A Musico-Poetic Analysis of La Lune Blanche by Gabriel Fauré

Joe Noëlliste (Baylor University)

Gabriel Fauré’s setting of Paul Verlaine’s La Lune Blanche Luit dans les Bois (1894), the third mélodie of the song cycle, La Bonne Chanson (Op. 61), distinguishes itself from the innumerable host of art songs that portray the enchantment of moonlight and its nocturnal landscape. Francis Poulenc’s longstanding collaborator and esteemed mélodie specialist Pierre Bernac affirmed the peculiar effectiveness of this setting by stating that “rarely has [moonlight] inspired a more beautiful poem or a more perfect musical setting.” Despite this ringing endorsement, French musicologist and philosopher, Vladimir Jankélévitch, criticized La Bonne Chanson as an aesthetical inconsistency, a “Dionysian” setback on Faure’s artistic journey towards Gaelic austerity. Additionally, Fauré’s longtime friend and colleague, Camille Saint-Saëns, was so perplexed by the unrestrained chromaticism sustained throughout the song cycle that he believed that Fauré had indeed gone mad.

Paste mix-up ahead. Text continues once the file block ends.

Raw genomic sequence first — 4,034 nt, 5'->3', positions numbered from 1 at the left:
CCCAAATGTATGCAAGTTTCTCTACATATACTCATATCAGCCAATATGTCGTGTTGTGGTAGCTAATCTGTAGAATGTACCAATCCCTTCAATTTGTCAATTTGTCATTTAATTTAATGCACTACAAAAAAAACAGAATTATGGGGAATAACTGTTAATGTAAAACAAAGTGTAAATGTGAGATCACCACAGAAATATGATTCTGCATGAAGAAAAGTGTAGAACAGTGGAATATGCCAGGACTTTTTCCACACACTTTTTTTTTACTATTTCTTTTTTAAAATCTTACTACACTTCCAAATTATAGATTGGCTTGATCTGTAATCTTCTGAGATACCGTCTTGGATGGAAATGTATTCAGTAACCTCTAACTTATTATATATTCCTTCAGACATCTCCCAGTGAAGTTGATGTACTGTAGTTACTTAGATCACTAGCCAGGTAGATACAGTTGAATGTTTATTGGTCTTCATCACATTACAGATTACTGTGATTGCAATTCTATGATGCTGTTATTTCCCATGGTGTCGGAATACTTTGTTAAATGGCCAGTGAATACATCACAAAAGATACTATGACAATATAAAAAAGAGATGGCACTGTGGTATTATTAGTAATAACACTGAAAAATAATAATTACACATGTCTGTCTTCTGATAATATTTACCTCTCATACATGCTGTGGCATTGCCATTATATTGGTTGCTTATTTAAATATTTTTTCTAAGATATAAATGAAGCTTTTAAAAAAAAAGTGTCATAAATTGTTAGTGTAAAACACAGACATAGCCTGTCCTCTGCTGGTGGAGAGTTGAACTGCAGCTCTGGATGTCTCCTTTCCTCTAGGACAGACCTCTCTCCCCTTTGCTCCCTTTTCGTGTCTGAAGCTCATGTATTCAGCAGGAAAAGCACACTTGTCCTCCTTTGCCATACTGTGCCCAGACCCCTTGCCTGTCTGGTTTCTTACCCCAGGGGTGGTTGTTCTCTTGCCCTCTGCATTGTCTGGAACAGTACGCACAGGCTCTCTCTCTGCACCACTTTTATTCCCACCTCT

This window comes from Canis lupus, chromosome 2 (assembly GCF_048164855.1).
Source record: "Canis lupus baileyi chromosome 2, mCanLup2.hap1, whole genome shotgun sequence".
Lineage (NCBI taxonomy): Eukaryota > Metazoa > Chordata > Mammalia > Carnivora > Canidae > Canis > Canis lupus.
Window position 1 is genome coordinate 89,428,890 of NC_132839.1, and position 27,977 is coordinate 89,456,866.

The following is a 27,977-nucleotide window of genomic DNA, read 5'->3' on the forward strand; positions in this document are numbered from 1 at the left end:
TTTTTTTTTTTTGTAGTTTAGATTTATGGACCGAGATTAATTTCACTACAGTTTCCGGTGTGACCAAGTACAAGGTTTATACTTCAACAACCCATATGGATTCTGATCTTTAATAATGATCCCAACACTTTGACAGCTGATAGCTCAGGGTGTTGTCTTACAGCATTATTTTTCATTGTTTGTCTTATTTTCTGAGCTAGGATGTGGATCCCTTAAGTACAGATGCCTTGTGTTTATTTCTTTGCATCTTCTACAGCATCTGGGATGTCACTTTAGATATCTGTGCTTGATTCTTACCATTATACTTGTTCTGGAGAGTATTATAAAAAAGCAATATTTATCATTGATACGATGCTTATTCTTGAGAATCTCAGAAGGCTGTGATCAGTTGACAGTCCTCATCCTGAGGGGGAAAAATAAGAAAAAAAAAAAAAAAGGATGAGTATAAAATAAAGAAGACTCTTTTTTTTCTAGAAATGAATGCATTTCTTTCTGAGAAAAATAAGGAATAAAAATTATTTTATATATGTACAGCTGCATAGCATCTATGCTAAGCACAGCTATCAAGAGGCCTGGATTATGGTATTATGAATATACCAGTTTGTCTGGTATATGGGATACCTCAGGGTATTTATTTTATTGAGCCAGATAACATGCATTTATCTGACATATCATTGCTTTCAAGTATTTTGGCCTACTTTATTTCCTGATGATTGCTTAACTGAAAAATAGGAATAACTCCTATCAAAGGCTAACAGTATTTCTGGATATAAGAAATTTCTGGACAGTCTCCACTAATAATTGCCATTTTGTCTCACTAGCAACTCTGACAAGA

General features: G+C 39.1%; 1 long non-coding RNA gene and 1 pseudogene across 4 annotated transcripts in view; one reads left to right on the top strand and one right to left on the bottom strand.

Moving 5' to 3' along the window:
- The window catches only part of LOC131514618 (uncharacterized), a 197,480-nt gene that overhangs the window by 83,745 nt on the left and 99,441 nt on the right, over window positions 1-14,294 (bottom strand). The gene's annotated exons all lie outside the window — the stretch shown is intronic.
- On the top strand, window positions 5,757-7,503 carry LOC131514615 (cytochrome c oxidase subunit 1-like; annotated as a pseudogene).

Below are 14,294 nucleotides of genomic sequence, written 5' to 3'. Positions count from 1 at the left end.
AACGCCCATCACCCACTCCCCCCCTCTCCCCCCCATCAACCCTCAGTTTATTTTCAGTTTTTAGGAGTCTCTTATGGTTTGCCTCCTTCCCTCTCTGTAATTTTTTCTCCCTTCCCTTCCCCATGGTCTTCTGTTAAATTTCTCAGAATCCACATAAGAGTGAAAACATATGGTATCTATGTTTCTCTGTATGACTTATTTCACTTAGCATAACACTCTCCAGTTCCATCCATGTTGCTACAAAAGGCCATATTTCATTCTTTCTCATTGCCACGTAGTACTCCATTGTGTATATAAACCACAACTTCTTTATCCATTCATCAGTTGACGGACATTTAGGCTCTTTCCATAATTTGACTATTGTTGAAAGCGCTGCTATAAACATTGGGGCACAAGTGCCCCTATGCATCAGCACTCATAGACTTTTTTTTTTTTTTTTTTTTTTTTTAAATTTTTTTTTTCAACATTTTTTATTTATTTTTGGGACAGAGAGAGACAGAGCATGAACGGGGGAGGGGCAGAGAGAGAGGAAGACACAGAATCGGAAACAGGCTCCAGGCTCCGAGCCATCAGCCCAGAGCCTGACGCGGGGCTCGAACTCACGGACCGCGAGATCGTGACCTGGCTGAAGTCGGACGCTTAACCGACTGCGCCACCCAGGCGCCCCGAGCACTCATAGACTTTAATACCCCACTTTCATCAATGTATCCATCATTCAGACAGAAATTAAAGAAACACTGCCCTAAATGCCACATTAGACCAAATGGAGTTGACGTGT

Even if we assume that the expressive mode and harmonic content of La Bonne Chanson is inconsistent with the general thrust of Fauré’s output, La Lune Blanche would still showcase Fauré’s penchant for expressing the most nuanced poetic motifs through precise, yet sensitive musical means. The profound wedding of poem and music not only accounts for the effective evocation of the nocturnal trope in this particular mélodie, but it also undergirds Fauré’s unequivocal membership among the most venerated mélodie composers. This paper reveals Fauré’s unique coupling of music and text by demonstrating how the dialogue between the lovers, which is set apart in an interior poem within La Lune Blanche,is highlighted by the judicious use of vocal tessitura, Lewin’s SLIDE transformation, the self-quotation of Lydia, Opus 4. No. 2, and its accompanying Lydian mode. In addition, the melodic interaction between singer and pianist is shown to dramatize the pervasive theme of descentfeatured in all three strophes of the poem: the moonlight that shines downon the woods in strophe 1, the willow that casts its silhouette on the pond belowin strophe 2 and the vast and tender peace that descendsfrom the sky in strophe 3.